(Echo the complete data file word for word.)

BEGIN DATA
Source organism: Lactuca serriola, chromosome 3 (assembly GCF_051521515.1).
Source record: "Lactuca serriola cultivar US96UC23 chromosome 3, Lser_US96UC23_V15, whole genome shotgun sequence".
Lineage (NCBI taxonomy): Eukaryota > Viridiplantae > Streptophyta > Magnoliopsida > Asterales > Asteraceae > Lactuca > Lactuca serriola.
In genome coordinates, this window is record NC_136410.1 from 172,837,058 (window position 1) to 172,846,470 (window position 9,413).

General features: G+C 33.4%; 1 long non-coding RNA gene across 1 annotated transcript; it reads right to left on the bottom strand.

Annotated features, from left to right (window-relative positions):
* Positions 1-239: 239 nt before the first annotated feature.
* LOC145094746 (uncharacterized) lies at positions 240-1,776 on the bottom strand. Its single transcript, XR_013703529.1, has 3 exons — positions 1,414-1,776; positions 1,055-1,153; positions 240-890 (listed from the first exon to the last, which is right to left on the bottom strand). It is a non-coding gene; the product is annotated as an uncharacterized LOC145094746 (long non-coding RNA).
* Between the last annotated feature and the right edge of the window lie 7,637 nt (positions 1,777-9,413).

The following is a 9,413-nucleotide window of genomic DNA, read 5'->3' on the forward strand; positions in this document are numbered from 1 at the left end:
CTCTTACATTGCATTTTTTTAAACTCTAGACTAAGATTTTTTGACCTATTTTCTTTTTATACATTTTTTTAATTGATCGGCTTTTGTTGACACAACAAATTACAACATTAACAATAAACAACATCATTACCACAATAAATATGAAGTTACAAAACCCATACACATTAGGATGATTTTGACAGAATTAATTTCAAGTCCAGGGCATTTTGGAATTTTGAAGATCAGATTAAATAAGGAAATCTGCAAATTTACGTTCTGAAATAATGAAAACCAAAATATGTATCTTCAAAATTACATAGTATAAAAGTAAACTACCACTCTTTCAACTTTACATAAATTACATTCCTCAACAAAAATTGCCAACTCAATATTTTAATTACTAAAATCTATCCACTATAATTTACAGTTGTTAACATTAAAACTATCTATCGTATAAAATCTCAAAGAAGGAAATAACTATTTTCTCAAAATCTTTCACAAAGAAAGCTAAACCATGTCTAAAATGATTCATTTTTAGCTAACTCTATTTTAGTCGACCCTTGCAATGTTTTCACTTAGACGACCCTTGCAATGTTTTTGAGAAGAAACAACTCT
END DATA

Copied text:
Source organism: Lactuca serriola, chromosome 3 (assembly GCF_051521515.1).
Source record: "Lactuca serriola cultivar US96UC23 chromosome 3, Lser_US96UC23_V15, whole genome shotgun sequence".
Lineage (NCBI taxonomy): Eukaryota > Viridiplantae > Streptophyta > Magnoliopsida > Asterales > Asteraceae > Lactuca > Lactuca serriola.
In genome coordinates, this window is record NC_136410.1 from 172,837,058 (window position 1) to 172,846,470 (window position 9,413).

General features: G+C 33.4%; 1 long non-coding RNA gene across 1 annotated transcript; it reads right to left on the bottom strand.

Annotated features, from left to right (window-relative positions):
* Positions 1-239: 239 nt before the first annotated feature.
* LOC145094746 (uncharacterized) lies at positions 240-1,776 on the bottom strand. Its single transcript, XR_013703529.1, has 3 exons — positions 1,414-1,776; positions 1,055-1,153; positions 240-890 (listed from the first exon to the last, which is right to left on the bottom strand). It is a non-coding gene; the product is annotated as an uncharacterized LOC145094746 (long non-coding RNA).
* Between the last annotated feature and the right edge of the window lie 7,637 nt (positions 1,777-9,413).

The following is a 9,413-nucleotide window of genomic DNA, read 5'->3' on the forward strand; positions in this document are numbered from 1 at the left end:
CTCTTACATTGCATTTTTTTAAACTCTAGACTAAGATTTTTTGACCTATTTTCTTTTTATACATTTTTTTAATTGATCGGCTTTTGTTGACACAACAAATTACAACATTAACAATAAACAACATCATTACCACAATAAATATGAAGTTACAAAACCCATACACATTAGGATGATTTTGACAGAATTAATTTCAAGTCCAGGGCATTTTGGAATTTTGAAGATCAGATTAAATAAGGAAATCTGCAAATTTACGTTCTGAAATAATGAAAACCAAAATATGTATCTTCAAAATTACATAGTATAAAAGTAAACTACCACTCTTTCAACTTTACATAAATTACATTCCTCAACAAAAATTGCCAACTCAATATTTTAATTACTAAAATCTATCCACTATAATTTACAGTTGTTAACATTAAAACTATCTATCGTATAAAATCTCAAAGAAGGAAATAACTATTTTCTCAAAATCTTTCACAAAGAAAGCTAAACCATGTCTAAAATGATTCATTTTTAGCTAACTCTATTTTAGTCGACCCTTGCAATGTTTTCACTTAGACGACCCTTGCAATGTTTTTGAGAAGAAACAACTCT